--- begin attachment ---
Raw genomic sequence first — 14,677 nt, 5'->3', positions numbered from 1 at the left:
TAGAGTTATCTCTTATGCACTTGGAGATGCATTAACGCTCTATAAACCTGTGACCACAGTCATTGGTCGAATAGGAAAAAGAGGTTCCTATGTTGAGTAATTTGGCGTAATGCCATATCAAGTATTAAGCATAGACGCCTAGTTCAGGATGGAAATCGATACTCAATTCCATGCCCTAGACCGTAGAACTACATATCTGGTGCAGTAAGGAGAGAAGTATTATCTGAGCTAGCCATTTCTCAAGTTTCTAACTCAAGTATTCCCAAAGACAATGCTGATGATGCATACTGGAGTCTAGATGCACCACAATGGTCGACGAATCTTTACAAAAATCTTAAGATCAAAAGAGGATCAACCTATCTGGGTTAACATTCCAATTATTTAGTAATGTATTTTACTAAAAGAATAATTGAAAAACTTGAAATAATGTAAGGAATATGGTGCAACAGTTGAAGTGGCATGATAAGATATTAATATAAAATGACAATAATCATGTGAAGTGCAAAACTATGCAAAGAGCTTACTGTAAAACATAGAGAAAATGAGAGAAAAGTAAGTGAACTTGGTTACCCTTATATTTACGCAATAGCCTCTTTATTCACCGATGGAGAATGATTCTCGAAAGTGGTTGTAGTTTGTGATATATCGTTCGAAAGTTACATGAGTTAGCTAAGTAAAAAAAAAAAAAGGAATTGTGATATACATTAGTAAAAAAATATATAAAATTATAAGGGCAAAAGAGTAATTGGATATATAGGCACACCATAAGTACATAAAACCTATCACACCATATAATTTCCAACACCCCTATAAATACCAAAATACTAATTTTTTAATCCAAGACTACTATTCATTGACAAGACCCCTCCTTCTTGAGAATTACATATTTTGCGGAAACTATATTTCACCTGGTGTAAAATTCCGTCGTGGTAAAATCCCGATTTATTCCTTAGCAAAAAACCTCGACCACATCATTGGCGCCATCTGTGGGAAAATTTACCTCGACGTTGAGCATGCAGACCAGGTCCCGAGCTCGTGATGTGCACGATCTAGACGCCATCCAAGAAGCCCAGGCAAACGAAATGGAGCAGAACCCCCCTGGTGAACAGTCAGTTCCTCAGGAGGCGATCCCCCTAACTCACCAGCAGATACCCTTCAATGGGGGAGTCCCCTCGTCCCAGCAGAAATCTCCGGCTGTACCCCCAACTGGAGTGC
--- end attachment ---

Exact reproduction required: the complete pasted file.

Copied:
Raw genomic sequence first — 14,677 nt, 5'->3', positions numbered from 1 at the left:
TAGAGTTATCTCTTATGCACTTGGAGATGCATTAACGCTCTATAAACCTGTGACCACAGTCATTGGTCGAATAGGAAAAAGAGGTTCCTATGTTGAGTAATTTGGCGTAATGCCATATCAAGTATTAAGCATAGACGCCTAGTTCAGGATGGAAATCGATACTCAATTCCATGCCCTAGACCGTAGAACTACATATCTGGTGCAGTAAGGAGAGAAGTATTATCTGAGCTAGCCATTTCTCAAGTTTCTAACTCAAGTATTCCCAAAGACAATGCTGATGATGCATACTGGAGTCTAGATGCACCACAATGGTCGACGAATCTTTACAAAAATCTTAAGATCAAAAGAGGATCAACCTATCTGGGTTAACATTCCAATTATTTAGTAATGTATTTTACTAAAAGAATAATTGAAAAACTTGAAATAATGTAAGGAATATGGTGCAACAGTTGAAGTGGCATGATAAGATATTAATATAAAATGACAATAATCATGTGAAGTGCAAAACTATGCAAAGAGCTTACTGTAAAACATAGAGAAAATGAGAGAAAAGTAAGTGAACTTGGTTACCCTTATATTTACGCAATAGCCTCTTTATTCACCGATGGAGAATGATTCTCGAAAGTGGTTGTAGTTTGTGATATATCGTTCGAAAGTTACATGAGTTAGCTAAGTAAAAAAAAAAAAAGGAATTGTGATATACATTAGTAAAAAAATATATAAAATTATAAGGGCAAAAGAGTAATTGGATATATAGGCACACCATAAGTACATAAAACCTATCACACCATATAATTTCCAACACCCCTATAAATACCAAAATACTAATTTTTTAATCCAAGACTACTATTCATTGACAAGACCCCTCCTTCTTGAGAATTACATATTTTGCGGAAACTATATTTCACCTGGTGTAAAATTCCGTCGTGGTAAAATCCCGATTTATTCCTTAGCAAAAAACCTCGACCACATCATTGGCGCCATCTGTGGGAAAATTTACCTCGACGTTGAGCATGCAGACCAGGTCCCGAGCTCGTGATGTGCACGATCTAGACGCCATCCAAGAAGCCCAGGCAAACGAAATGGAGCAGAACCCCCCTGGTGAACAGTCAGTTCCTCAGGAGGCGATCCCCCTAACTCACCAGCAGATACCCTTCAATGGGGGAGTCCCCTCGTCCCAGCAGAAATCTCCGGCTGTACCCCCAACTGGAGTGC